The ethics of advanced brain machine interfaces — and why they matter

What, you might ask, have advanced brain machine interfaces got to do with global futures?

Quite a lot as it turns out!

A couple of weeks ago, I participated in a discussion on the the governance and ethics of brain machine interface technologies in a meeting of the National Academy of Sciences, Engineering and Medicine Committee on Science, Technology and the Law (my comments are at the end of this article). This was a scoping discussion to get a sense of the potential issues here that may need to be addressed moving forward, and was prompted in part by the developments coming out of Elon Musk’s company Neuralink.

Much as Musk has had an outsized impact on electric vehicles, the space industry, and even tunnel boring, he’s setting out to transform the brain machine interface business.

His vision is one of Lasik-like clinics where you can have a set of probes inserted into your cortex in a matter of minutes which has the ability to not only read what your neurons are doing, but can write to them as well–all through a wireless smartphone app.

Not surprisingly, early applications are focused on medical interventions, including the ability to counter the effects of neurological diseases like Parkinson’s disease, and restoring mobility to people with damaged spinal cords.

But what the folks at Neuralink really want to do is to create brain machine interfaces that massively enhance human performance–everything from gaming experiences where your brain is literally plugged into the console, to telepathy, and even symbiosis with artificial intelligence.

As with his other companies, Musk is on a mission to change the future on his own grounds–in this case, a future where who we are and even what we are is deeply influenced by the hardware that’s inserted in our brains, and the apps that control it.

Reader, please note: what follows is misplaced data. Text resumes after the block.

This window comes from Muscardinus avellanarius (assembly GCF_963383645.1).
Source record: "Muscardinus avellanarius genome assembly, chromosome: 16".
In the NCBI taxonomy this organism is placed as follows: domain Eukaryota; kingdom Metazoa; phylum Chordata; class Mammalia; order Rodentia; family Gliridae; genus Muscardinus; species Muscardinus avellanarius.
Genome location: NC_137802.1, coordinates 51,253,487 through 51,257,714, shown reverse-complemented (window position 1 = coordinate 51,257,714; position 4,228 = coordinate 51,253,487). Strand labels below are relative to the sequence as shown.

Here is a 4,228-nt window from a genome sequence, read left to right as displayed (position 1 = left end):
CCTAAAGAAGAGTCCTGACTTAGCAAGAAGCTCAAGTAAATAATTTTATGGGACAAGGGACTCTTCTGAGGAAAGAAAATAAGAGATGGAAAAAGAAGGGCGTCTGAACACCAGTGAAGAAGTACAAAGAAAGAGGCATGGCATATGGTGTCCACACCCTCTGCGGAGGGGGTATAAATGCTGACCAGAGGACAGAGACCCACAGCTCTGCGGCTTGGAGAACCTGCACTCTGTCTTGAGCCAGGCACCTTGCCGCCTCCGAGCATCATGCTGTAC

Of course, the chances of many of  the dreams of Neuralink’s developers coming true are pretty slim–at least in my lifetime. But in reaching for them, these entrepreneurs are warping the pathway between where we are now, and the future we’re heading for.

Because of this, it is absolutely critical that an understanding of the technology and its responsible and ethical development is built into our thinking around global futures. Otherwise, how will we navigate the shifting path between the present we inhabit, and the future we aspire to?

And in case you’re interested, here are my comments to the NASEM Committee on Science, technology and the Law:

Exploring the governance and ethics of Neuralink-like brain machine interface technologies

(Given to the National Academy of Sciences, Engineering and Medicine Committee on Science, Technology and the Law, October 2, 2020)

I first wrote about the ethical and social challenges presented by brain machine interfaces in my 2018 book “Films from the Future.” Despite its somewhat misleading title, the book focuses on the complex challenges that potentially transformative trends in science and technology present us with, and how we as a society can better-understand how to navigate them responsibly.

At the time I was writing the book, Elon Musk’s company Neuralink was making waves, especially with its recruiting tagline of “No neuroscience experience is required.”

Two years on, it’s clear that Neuralink is adopting the same entrepreneurial model of technology innovation that’s led to disruptive and transformative change in other sectors in the past. And now that we’ve recently been given a glimpse into the company’s current work and aspirations, I’m more convinced than ever that it, and other enterprises working in this space, are raising ethical and governance challenges that we, as a society, are poorly equipped to navigate.

Of course, discussions around the ethical development and use of brain machine interfaces are not new. For decades now, there has been a close coupling between ethics and the development and use of device-based brain interventions for medical use, from cochlear implants to deep-brain stimulation, transcranial direct current and magnetic stimulation, and increasingly sophisticated sensor array like the Utah array.

And yet, my sense is that these discussions have been confined to a rather narrow lane that, while important, threatens to be marginalized by emerging developments.

Here, companies like Neuralink have attracted a certain degree of skepticism around their ability to push the limits of brain machine interfaces as far as they claim. It’s been pointed out by some that they are simply playing at the edges of what is already a well-established field. In some cases, I’m getting the impression from experts that they believe there’s nothing really new here, and that this also extends to the issue of ethical and responsible development.